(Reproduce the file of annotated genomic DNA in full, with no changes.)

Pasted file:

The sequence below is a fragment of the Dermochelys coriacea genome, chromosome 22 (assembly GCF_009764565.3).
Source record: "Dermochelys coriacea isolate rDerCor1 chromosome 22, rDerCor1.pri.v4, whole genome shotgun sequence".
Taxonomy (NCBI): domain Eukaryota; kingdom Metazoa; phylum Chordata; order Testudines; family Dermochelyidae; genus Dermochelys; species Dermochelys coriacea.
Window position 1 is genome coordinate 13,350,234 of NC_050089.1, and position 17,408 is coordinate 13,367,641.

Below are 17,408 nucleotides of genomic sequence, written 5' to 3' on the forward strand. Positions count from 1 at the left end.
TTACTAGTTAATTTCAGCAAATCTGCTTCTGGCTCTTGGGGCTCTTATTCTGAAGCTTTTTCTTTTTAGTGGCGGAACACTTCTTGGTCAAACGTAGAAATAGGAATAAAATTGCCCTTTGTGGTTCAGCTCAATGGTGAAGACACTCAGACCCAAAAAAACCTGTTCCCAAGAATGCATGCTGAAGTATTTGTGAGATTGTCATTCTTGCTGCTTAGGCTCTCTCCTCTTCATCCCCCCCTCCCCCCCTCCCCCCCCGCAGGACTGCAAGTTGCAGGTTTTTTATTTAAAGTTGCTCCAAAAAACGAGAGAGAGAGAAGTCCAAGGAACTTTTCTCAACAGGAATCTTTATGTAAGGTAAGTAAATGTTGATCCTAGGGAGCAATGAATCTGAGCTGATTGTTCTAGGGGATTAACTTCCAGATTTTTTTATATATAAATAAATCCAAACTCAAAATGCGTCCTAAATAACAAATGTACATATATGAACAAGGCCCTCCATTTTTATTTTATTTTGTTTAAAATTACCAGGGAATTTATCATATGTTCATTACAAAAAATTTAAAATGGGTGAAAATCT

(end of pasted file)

The sequence below is a fragment of the Dermochelys coriacea genome, chromosome 22 (assembly GCF_009764565.3).
Source record: "Dermochelys coriacea isolate rDerCor1 chromosome 22, rDerCor1.pri.v4, whole genome shotgun sequence".
Taxonomy (NCBI): domain Eukaryota; kingdom Metazoa; phylum Chordata; order Testudines; family Dermochelyidae; genus Dermochelys; species Dermochelys coriacea.
Window position 1 is genome coordinate 13,350,234 of NC_050089.1, and position 17,408 is coordinate 13,367,641.

Below are 17,408 nucleotides of genomic sequence, written 5' to 3' on the forward strand. Positions count from 1 at the left end.
TTACTAGTTAATTTCAGCAAATCTGCTTCTGGCTCTTGGGGCTCTTATTCTGAAGCTTTTTCTTTTTAGTGGCGGAACACTTCTTGGTCAAACGTAGAAATAGGAATAAAATTGCCCTTTGTGGTTCAGCTCAATGGTGAAGACACTCAGACCCAAAAAAACCTGTTCCCAAGAATGCATGCTGAAGTATTTGTGAGATTGTCATTCTTGCTGCTTAGGCTCTCTCCTCTTCATCCCCCCCTCCCCCCCTCCCCCCCCGCAGGACTGCAAGTTGCAGGTTTTTTATTTAAAGTTGCTCCAAAAAACGAGAGAGAGAGAAGTCCAAGGAACTTTTCTCAACAGGAATCTTTATGTAAGGTAAGTAAATGTTGATCCTAGGGAGCAATGAATCTGAGCTGATTGTTCTAGGGGATTAACTTCCAGATTTTTTTATATATAAATAAATCCAAACTCAAAATGCGTCCTAAATAACAAATGTACATATATGAACAAGGCCCTCCATTTTTATTTTATTTTGTTTAAAATTACCAGGGAATTTATCATATGTTCATTACAAAAAATTTAAAATGGGTGAAAATCT